Electronic health record company Epic is amping up efforts to expand its customer base beyond health systems with a focus on payers, telehealth and life science companies.
The company’s strategy to move beyond hospital EHRs came into focus on Jan. 17 when it launched Showroom, a website for customers to learn about products and services that work within its EHR. Within Showroom, Epic is promoting a feature called Health Grid to help non-health system customers collaborate with its legacy health system customers
“They're not stupid. They're very savvy, smart people,” Alex Lennox-Miller, lead analyst for healthcare information technology at research firm CB Insights, said of Epic. “They have been trying to break out of the walls of the hospital [and] health system market for years.”
The strategy dates back to 2013 when Epic partnered with CVS Health to help the retail giant connect with Epic's health system customers. An Epic spokesperson said that following its deal with CVS the company won business from employer health groups, commercial insurers, specialty diagnostic labs and rehab facilities.
In 2019, Epic started courting payer customers with the launch of its Payer Platform, which allows payers to access data from EHRs. It then shifted into high gear when the company announced in December 2022 it would temporarily shutter its app market, which altered how third-party vendors connected to its software. Many of those changes were finalized last week during the rollout of Showroom.
The series of maneuvers from the Verona, Wisconsin-based company makes it clear Epic is no longer solely focusing on provider customers. It has bigger ambitions, according to Brendan Keeler, head of product at medical claims company Flexpa and a former Epic employee.
“They’re not just for health systems,” Keeler said. “They're really for any actor in healthcare and that's their ambition.”
In terms of its ambitions, an Epic spokesperson said in a statement the company’s core focus remains on provider organizations but acknowledged its customer base has expanded over the last decade.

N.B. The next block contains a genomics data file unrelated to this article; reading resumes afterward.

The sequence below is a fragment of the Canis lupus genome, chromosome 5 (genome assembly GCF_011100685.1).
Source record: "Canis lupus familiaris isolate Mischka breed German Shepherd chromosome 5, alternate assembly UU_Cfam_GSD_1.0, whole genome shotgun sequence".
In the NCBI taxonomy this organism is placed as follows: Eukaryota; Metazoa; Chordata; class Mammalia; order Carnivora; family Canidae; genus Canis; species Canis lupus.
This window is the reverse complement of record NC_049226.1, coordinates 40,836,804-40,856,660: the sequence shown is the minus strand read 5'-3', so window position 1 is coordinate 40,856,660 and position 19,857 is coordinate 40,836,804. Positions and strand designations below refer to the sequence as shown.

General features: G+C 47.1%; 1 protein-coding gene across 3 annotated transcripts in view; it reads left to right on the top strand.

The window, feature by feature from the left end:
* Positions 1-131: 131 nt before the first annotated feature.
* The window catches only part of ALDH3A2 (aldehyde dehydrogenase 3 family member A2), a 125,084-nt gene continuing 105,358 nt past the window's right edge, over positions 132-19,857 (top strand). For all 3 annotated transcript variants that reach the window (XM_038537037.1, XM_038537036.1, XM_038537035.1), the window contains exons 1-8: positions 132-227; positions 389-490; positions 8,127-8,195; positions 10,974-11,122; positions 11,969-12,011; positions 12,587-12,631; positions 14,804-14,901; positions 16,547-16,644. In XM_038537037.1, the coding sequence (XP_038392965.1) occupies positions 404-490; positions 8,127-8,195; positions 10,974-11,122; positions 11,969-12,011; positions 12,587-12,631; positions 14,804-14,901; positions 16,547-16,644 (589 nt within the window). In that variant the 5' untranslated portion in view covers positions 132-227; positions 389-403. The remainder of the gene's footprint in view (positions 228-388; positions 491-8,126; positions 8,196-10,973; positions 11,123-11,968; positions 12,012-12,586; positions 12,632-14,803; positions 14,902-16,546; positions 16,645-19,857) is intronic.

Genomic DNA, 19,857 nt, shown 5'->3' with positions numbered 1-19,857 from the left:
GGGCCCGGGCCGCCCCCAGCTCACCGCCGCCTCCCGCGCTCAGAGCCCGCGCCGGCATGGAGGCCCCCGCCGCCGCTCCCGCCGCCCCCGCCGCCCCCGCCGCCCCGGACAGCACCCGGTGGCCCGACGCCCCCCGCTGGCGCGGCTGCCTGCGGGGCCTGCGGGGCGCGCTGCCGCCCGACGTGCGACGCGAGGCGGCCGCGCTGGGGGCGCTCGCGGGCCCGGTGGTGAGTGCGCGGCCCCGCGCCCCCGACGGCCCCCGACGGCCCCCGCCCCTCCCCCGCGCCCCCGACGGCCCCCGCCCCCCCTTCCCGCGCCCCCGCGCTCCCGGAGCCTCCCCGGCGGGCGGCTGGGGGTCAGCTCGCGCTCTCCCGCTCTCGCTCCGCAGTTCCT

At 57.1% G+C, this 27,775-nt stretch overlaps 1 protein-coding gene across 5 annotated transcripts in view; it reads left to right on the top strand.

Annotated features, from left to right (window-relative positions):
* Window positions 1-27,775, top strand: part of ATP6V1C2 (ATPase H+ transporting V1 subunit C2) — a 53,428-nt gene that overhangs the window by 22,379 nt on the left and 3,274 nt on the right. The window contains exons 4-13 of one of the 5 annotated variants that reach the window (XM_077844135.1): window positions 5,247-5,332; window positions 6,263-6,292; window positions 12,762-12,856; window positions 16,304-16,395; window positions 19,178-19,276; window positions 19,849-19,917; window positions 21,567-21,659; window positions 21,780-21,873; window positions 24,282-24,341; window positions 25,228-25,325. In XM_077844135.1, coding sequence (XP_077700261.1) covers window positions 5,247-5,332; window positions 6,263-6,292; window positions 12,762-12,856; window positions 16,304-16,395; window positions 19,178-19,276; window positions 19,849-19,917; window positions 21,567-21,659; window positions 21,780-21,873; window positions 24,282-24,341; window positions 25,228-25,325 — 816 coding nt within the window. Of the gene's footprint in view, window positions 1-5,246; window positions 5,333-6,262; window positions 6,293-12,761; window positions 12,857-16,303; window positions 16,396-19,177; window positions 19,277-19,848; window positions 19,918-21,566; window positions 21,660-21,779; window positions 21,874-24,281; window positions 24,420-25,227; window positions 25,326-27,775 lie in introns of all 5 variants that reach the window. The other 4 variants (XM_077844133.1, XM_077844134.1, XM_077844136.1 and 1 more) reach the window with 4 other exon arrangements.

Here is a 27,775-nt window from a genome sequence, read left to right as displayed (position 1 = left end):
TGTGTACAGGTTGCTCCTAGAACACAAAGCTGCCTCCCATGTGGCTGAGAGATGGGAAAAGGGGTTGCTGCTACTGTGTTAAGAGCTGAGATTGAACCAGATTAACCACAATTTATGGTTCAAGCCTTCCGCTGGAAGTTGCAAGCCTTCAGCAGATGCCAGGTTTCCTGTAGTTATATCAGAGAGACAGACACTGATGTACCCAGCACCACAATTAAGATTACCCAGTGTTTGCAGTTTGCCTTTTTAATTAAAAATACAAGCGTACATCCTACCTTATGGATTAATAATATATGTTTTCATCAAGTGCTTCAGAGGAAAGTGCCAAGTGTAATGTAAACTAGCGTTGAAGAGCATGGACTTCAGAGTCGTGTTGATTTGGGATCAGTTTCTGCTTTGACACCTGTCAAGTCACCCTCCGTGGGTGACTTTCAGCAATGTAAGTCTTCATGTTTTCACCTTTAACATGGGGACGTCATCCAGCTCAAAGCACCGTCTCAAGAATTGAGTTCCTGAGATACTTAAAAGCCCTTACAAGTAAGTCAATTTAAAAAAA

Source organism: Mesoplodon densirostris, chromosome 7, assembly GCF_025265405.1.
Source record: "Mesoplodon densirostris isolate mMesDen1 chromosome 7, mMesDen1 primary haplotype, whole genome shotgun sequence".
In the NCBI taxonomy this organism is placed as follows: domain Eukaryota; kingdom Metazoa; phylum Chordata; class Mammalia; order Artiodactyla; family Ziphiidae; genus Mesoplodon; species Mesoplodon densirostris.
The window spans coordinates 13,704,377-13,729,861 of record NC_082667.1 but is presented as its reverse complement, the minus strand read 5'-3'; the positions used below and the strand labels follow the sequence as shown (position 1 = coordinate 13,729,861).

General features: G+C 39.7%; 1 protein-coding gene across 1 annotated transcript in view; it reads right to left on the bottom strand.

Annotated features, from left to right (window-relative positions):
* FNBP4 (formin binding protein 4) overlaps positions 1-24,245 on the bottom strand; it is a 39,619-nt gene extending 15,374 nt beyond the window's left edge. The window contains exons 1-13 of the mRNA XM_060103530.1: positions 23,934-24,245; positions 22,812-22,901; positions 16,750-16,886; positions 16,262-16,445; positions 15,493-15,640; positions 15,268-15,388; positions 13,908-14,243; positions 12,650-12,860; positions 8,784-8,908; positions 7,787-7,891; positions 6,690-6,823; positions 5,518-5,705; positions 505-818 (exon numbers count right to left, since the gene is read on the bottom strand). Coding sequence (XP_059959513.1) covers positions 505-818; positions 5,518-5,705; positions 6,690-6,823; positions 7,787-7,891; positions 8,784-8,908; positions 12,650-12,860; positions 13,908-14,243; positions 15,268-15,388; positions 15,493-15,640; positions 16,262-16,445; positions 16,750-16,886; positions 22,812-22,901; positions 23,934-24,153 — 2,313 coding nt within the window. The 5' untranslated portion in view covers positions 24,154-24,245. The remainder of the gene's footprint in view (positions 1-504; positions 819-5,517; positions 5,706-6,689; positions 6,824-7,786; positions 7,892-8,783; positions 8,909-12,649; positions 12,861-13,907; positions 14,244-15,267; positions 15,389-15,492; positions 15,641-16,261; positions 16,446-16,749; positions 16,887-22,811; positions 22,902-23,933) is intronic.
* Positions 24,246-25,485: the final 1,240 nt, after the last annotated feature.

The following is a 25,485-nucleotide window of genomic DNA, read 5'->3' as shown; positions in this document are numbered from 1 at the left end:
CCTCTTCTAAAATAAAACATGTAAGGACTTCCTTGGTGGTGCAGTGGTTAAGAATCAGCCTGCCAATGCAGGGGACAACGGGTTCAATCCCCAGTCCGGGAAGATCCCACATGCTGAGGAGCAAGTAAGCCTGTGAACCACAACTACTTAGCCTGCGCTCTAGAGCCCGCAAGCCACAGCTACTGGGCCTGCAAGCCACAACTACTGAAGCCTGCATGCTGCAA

“In each case, we found that when one of these groups joined the Epic community, there was new value created for patients, providers, and the new group,” Epic vice president Alan Hutchison said in an email. “We have these groups in mind when we talk about the Health Grid.”
What is Epic's Health Grid?
Epic’s Health Grid is a category of relationships encompassing much of the company’s work outside of its core provider customers. Through the program, Epic is giving payers, specialty diagnostic labs and telehealth networks the ability to integrate services directly into provider EHRs. Multiple new and existing programs will fall under the Health Grid umbrella, including Epic's Payer Platform.
Specific programs for medical devices and life sciences will launch at a later, undisclosed date, Epic said during the launch of Showroom.
Epic's Payer Platform network remains unchanged from what was previously offered. Michael Jasperson, senior vice president of provider network health plan operations at Priority Health, a nonprofit insurer owned by Michigan-based Corewell Health, said the insurer uses clinical data from Epic to process claims, automate the flow of data and reduce the number of provider uploads of patient information.
“A lot of our partners run Epic,” Jasperson said. “So, the idea was to invest in a capability that would allow for bi-directional data exchange between care and coverage.”
Epic's work with payers reveals a blueprint for its broader ambitions within healthcare, experts say.
“This is just their beachhead,” Keeler said. “Epic will expand from that beachhead. They want to own the whole ecosystem over time. That's the ambition.That's the big goal.”
While Epic is expanding the idea of what it defines as customers, the company isn't classifying third-party vendors in this way. An Epic spokesperson said these vendors are partners rather than customers.
But vendors that want to plug into Epic’s software through Showroom are required to pay the company. Epic charges a higher price for deeper collaborations.
One of the programs will help health system customers implement technology from a small group of select vendors that have a co-developing relationship with Epic. Epic hasn't listed public pricing on this program, which experts said could have an effect on the third-party vendor market amid Epic’s growing dominance in the hospital EHR space.
Keeler said vendors operating in spaces where Epic is interested should be on notice.
“It's a big increase in Epic’s total addressable market,” Keeler said. “And eats the lunch potentially of a lot of other incumbent software's [total addressable market.]”